We’ve always tied privileges (like watching TV solely for entertainment) to our kids’ responsibilities. The idea was that when they’d done what they needed to do for the day, they could watch TV or play a computer game or go outside for a boffer sword battle. They didn’t always see the relationship, though, and sometimes whichever child wasn’t permitted to have a certain privilege until he or she finished an assigned task insisted that it was simply unfair.
Now we have the token system. Various tasks are assigned a value based on how difficult or unpleasant the task is and how long it takes. Various privileges also have token values, based on how limited a particular resource needed for the privilege might be. For instance, a multiplayer game of Starcraft takes up the use of two PCs, so that costs more tokens than any single player game or watching TV.
Our tokens happen to be flat glass marbles that we normally use during roleplaying games as counters. I’ve heard of other people using poker chips in a similar fashion. Different colors have different values —clear purple tokens are 1s, solid yellow are 10s, solid greens are 20s, etc. Each child has a special container for his or her tokens —we converted plastic boxes that formerly contained basmati rice and then had the kids decorate them so that each one is unique.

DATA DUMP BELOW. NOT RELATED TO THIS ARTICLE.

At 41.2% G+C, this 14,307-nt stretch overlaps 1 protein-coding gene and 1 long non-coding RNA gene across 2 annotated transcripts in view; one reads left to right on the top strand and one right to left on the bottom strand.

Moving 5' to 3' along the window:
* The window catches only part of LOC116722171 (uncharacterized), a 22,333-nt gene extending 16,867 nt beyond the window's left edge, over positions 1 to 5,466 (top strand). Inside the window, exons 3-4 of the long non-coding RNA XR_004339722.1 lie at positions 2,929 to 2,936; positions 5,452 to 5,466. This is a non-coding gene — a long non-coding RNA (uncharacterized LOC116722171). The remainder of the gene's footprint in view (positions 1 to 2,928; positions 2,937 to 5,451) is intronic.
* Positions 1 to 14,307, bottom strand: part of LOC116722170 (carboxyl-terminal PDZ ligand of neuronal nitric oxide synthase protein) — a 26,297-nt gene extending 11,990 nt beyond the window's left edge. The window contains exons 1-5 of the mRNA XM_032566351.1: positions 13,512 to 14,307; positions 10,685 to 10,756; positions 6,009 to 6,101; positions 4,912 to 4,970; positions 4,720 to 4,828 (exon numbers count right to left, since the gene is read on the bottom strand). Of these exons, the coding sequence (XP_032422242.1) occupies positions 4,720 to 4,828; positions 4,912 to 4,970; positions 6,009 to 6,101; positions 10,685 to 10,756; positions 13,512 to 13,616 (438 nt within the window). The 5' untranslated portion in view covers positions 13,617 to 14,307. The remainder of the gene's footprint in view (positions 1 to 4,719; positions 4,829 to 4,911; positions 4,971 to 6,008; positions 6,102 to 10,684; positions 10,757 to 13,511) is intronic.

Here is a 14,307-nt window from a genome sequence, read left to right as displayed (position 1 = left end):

Each morning, the kids take their task cards and look through them. Throughout the day, as they complete a task they trade the card in for the token value of the task on it. When they want to use a privilege, they come and turn in the appropriate tokens to me or Sam and get started.
While we’d already come up with our list of things that need to be done while creating our card system, the token values are still being adjusted as we get a better idea of the time required for each task. And while we have a lot of things on the privilege list, we’re still working on that too. For instance, we don’t limit the kids’ reading time at all, and they all get PC time each day to check their email. We expected that things like a family outing to see a movie would be valuable to the kids —but Katie requested the addition of an hour of total solitude as a privilege. Staying up late is on the list, although it’s only allowed once a week per child.
The token system has actually turned into a discipline tool. Instead of getting angry when one of the kids is disrespectful, they’re fined tokens. If they don’t do one of the things they’re expected to do (like getting up on time, remembering to brush their teeth, etc.) it costs tokens. Of course, if they do something above and beyond what’s expected, they get extra tokens as a reward. Since a lack of tokens translates directly to a lack of privileges, it’s eaiser for the kids to see that, for instance, backtalk isn’t a beneficial thing for anyone.
Last updated September 3, 2001